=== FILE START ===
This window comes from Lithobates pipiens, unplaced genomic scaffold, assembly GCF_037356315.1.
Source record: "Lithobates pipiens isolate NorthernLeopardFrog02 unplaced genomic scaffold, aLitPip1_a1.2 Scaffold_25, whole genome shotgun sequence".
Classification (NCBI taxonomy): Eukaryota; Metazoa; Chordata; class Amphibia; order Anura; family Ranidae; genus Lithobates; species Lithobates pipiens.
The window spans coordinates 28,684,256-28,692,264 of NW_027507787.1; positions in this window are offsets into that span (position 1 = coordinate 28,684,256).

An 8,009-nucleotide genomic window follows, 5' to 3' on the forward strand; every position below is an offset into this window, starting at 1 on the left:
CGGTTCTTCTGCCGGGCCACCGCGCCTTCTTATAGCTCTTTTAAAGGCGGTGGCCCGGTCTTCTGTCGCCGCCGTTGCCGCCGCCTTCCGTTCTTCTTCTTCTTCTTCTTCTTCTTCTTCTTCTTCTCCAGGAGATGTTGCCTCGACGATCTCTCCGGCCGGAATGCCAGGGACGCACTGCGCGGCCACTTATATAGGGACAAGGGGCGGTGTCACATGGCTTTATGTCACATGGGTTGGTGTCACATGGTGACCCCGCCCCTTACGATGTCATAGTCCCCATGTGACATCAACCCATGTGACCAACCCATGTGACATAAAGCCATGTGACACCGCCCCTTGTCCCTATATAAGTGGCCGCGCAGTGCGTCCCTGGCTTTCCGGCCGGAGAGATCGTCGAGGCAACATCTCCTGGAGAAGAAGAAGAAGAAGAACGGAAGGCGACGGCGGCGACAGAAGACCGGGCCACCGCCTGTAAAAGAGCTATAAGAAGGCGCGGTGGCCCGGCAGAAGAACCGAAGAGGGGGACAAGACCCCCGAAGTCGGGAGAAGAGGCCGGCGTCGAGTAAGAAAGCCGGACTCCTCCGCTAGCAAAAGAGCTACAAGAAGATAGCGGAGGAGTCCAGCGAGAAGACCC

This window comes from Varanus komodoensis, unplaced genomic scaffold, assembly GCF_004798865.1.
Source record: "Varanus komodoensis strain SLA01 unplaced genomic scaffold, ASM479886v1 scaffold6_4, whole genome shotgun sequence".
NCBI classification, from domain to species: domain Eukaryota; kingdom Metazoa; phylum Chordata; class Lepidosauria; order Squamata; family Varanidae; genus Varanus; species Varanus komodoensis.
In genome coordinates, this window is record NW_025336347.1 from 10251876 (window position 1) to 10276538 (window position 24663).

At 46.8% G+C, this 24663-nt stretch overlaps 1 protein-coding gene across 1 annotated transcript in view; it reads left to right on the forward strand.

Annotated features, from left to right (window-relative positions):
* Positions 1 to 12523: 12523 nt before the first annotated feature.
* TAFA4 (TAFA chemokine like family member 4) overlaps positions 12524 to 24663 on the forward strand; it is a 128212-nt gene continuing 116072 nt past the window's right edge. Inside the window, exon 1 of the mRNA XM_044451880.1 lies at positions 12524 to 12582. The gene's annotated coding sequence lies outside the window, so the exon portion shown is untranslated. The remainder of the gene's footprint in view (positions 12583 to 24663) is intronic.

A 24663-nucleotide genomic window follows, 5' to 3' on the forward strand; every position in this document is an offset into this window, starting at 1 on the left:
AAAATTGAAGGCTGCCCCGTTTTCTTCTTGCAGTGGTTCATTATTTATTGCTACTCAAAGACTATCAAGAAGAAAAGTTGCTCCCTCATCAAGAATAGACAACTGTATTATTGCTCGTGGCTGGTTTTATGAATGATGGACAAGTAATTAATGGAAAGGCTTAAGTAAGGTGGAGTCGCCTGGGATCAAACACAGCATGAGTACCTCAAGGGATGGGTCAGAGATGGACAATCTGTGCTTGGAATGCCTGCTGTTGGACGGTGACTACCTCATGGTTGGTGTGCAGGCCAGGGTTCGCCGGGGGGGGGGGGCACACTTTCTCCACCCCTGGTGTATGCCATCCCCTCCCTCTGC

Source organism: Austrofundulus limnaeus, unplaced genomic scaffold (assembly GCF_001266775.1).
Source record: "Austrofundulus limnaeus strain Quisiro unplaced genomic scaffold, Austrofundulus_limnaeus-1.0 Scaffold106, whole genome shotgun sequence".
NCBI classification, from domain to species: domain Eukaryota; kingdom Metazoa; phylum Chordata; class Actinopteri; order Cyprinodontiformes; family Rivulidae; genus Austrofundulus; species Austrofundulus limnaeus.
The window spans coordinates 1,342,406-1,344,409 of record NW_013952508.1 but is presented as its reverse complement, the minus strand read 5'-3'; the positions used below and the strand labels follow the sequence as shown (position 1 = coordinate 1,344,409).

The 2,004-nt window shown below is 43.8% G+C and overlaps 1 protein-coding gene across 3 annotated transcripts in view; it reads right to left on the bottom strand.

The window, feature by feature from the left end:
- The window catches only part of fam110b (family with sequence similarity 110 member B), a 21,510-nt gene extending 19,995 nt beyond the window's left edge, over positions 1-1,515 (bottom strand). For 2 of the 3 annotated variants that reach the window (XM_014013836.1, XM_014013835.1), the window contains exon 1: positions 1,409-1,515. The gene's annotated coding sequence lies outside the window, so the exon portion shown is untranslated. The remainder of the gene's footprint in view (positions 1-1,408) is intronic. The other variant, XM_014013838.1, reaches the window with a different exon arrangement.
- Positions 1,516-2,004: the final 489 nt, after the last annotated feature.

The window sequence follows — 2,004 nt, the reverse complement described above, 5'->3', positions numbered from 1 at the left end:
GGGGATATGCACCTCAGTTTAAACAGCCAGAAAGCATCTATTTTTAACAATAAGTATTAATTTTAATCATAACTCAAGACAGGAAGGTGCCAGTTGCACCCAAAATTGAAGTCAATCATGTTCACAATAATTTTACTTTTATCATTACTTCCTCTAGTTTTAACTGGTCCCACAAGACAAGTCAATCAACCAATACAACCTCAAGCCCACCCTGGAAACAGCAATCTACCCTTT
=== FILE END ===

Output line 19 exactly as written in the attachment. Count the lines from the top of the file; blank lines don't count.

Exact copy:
NCBI classification, from domain to species: domain Eukaryota; kingdom Metazoa; phylum Chordata; class Actinopteri; order Cyprinodontiformes; family Rivulidae; genus Austrofundulus; species Austrofundulus limnaeus.